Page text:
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By Betsy Diehl and Betsy Diehl,SPECIAL TO THE SUN | May 2, 2002
If art imitates life, then you just might learn more about a culture by going to a concert than poring through scholarly texts. In that vein, the Columbia Pro Cantare Chorus will celebrate African-American culture Saturday with the season finale, "Music of African-American Artists." The concert will feature two notable African-American soloists, soprano Kishna Davis and baritone Lester Lynch, and the Howard County Children's Chorus. "Music and art always reflect the history and culture of any group of people in time.
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By Carl Schoettler and Carl Schoettler,SUN STAFF | June 4, 2004
Russ Moss picked up his first camera when he was about 9 years old and decided he didn't believe in Santa Claus. Moss was living with a great-uncle, a sharecropper on a big farm in the back-country of Georgia. He and his brothers figured that the abundance of food stashed in the attic every year around Christmas didn't come from "a big fat man in a red suit." "Finally, that year we said there ain't no Santa Claus," he says. "My uncle says `OK, here's your $10. Go ahead and buy your own toy.' ... I bought a little flash camera kit for $9.99.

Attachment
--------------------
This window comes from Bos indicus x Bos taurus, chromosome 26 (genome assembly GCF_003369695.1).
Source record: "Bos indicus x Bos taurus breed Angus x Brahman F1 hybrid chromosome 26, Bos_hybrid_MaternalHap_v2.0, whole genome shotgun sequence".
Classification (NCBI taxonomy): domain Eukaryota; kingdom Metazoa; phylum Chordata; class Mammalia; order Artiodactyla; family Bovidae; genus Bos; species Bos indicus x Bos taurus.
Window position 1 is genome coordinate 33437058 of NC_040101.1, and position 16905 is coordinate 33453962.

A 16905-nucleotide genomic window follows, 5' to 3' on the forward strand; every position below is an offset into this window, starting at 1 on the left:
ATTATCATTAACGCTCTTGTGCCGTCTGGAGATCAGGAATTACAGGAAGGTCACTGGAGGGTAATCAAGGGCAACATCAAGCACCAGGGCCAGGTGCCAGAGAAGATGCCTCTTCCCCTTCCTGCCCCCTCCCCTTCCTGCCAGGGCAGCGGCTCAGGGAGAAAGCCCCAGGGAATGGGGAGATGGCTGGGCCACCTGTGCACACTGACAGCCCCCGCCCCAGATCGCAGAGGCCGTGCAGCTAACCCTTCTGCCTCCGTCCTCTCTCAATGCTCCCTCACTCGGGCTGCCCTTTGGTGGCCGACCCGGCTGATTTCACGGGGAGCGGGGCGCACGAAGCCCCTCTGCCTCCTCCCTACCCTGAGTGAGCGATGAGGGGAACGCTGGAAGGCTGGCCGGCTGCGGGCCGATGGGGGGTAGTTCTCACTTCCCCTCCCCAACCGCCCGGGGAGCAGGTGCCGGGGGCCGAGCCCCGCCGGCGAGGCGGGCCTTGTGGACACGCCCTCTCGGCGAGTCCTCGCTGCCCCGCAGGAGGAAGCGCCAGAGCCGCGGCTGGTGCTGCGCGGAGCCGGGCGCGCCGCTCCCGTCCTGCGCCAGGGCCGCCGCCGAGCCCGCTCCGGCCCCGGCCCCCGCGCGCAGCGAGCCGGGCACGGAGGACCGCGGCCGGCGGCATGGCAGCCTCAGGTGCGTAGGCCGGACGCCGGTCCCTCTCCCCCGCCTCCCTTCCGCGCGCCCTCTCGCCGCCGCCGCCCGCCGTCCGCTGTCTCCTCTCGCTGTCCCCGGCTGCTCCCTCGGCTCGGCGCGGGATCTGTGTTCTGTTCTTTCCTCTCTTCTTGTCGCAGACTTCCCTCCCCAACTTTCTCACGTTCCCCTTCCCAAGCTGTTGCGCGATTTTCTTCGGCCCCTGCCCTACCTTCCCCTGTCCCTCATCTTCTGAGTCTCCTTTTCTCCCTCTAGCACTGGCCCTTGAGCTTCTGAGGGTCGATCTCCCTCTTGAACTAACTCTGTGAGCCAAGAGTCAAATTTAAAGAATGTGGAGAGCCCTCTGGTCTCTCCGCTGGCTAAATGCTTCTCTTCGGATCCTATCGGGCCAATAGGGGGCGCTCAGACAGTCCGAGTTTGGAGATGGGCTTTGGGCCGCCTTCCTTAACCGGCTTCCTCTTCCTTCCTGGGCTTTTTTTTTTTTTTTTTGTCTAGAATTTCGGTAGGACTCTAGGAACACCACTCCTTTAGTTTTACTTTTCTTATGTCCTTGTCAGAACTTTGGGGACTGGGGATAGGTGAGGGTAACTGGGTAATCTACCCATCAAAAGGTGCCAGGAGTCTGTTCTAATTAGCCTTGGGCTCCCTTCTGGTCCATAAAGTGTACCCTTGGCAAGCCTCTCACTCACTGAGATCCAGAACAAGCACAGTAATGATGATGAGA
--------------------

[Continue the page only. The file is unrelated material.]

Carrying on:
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NEWS
By Linda Linley and Linda Linley,SUN STAFF | March 18, 2002
Horace Clarence Boyer is a teacher, musician, director, performer, arranger, lecturer, historian and entertainer when he shares his knowledge of the origins of African-American sacred music. Even when he's not lecturing, his resume includes all of those vocations, plus a few more: researcher, author and editor -- all related to African-American music. "Music is imbedded in our culture," Boyer said. "From the 1950s to the present, gospel music has become king. I am trying to show that the churches need to blend different styles of music."
ENTERTAINMENT
By Linell Smith and By Linell Smith,Sun Staff | February 9, 2003